Paper Type

Master's Thesis


College of Arts and Sciences

Degree Name

Master of Science (MS)



NACO controlled Corporate Body

University of North Florida. Department of Psychology

First Advisor

Dr. Christopher Leone

Second Advisor

Dr. Paul Fuglestad

Rights Statement

Department Chair

Dr. Lori Lange

College Dean

Dr. Barbara A. Hetrick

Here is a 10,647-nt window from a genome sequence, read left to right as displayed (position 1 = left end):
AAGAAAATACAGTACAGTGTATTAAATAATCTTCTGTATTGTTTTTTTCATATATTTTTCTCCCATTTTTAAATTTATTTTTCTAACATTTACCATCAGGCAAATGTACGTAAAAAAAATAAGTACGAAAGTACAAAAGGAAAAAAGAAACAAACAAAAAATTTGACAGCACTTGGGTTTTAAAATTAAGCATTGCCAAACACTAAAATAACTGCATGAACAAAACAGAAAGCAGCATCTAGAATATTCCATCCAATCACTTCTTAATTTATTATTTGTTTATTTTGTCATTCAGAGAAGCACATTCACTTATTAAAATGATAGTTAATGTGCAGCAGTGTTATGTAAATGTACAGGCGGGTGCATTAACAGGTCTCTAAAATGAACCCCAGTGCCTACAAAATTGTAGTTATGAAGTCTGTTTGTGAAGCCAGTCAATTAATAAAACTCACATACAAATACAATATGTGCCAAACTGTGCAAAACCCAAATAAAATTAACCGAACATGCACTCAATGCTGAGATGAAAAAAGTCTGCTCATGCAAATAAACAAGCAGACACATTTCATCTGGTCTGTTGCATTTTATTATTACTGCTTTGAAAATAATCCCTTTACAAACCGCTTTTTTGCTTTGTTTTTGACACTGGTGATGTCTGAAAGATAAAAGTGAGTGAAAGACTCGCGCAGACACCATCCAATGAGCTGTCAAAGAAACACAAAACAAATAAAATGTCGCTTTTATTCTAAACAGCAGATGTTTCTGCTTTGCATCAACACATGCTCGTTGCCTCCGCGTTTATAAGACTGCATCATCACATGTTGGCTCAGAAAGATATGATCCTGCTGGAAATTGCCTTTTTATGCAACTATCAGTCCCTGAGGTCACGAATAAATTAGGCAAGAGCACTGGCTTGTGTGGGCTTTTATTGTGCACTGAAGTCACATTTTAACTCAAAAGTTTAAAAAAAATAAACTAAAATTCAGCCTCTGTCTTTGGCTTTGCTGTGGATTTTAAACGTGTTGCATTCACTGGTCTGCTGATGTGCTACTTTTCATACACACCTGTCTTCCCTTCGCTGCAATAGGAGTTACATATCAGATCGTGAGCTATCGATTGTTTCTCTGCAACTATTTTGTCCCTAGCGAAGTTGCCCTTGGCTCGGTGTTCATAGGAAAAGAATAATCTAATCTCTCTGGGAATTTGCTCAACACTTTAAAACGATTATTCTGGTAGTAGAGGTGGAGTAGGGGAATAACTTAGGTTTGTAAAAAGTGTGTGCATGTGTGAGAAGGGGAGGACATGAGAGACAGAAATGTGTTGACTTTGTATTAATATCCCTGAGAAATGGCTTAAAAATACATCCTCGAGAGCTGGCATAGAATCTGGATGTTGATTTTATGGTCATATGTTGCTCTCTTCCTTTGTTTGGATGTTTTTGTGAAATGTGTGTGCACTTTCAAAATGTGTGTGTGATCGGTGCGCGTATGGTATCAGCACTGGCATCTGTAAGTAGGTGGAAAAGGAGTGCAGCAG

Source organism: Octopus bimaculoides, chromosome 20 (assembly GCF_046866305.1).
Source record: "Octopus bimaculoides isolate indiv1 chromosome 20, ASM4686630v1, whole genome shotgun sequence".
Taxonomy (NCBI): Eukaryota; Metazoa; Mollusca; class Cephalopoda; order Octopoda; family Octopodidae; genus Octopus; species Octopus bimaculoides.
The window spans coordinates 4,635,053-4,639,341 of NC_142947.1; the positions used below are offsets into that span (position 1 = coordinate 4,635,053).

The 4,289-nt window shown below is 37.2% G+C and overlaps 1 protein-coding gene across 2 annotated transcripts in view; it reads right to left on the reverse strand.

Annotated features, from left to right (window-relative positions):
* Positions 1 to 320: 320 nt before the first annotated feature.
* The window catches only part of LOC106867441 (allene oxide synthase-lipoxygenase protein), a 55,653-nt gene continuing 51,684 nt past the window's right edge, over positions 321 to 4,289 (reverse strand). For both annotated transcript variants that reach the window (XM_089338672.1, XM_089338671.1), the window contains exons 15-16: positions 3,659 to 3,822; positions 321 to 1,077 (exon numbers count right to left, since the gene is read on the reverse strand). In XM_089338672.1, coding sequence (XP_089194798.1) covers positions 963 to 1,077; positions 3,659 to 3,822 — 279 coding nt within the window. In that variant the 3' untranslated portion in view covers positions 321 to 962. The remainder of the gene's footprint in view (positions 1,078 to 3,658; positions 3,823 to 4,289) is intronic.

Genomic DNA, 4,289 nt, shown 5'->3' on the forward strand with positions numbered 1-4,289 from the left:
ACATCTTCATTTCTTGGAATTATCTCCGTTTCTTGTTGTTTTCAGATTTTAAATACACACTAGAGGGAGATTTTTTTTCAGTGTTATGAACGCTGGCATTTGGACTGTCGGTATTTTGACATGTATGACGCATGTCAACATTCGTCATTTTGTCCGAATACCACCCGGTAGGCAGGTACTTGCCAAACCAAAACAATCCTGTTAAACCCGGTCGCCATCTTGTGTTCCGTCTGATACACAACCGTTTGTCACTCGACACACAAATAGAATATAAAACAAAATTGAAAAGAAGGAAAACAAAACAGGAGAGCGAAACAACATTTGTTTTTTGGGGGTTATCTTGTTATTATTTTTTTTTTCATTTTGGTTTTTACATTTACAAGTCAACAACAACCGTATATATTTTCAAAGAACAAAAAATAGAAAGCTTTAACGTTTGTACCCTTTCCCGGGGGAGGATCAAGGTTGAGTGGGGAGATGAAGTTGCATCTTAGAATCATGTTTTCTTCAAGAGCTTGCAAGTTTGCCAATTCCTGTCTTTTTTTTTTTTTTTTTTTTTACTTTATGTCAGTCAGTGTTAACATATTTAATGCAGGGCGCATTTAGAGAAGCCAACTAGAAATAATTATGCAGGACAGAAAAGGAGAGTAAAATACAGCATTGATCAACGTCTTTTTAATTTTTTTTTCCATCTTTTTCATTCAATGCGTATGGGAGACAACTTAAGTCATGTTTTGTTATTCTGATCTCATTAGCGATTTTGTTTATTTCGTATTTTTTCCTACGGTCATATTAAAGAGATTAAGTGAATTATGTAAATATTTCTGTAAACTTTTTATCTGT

The mere thought effect is the tendency for favorable attitudes to become more favorable and unfavorable attitudes to become more unfavorable following thought (Tesser, 1978). Changes in belief-consistency and belief-confidence mediate this effect (Tesser, Martin, & Mendolia, 1995). However, there are self-monitoring differences in the extent to which people are driven by consistency in their beliefs (Fuglestad & Snyder, 2009; Snyder, 1974). It was predicted that mere-thought and self-monitoring will interactively influence attitude polarization. We also hypothesized that the interactive effects of mere-thought and self-monitoring on attitude polarization will be mediated by belief-consistency and belief-confidence. After indicating their initial attitudes about capital punishment, participants were randomly assigned to two different opportunities for thought (i.e., 60s or 180s condition) to list all beliefs about capital punishment. Participants independently responded to the 25-item Self-Monitoring Scale (Snyder, 1974) and a measure on belief-confidence. As predicted, there was a marginally reliable significant interaction between mere-thought and self-monitoring. Low self-monitors compared to high self-monitors demonstrated more polarized attitudes when giving them more time to think about a target issue. As predicted, after controlling for belief-consistency and belief-confidence, the interaction between opportunity for thought and self-monitoring was attenuated. Limitations (i.e., problem with directionality, third variable problem, and threats to statistical validity) and suggestions for future research (i.e., conditions high self-monitors might exhibit more attitude polarization and exploring additional personality/situational moderators) were discussed.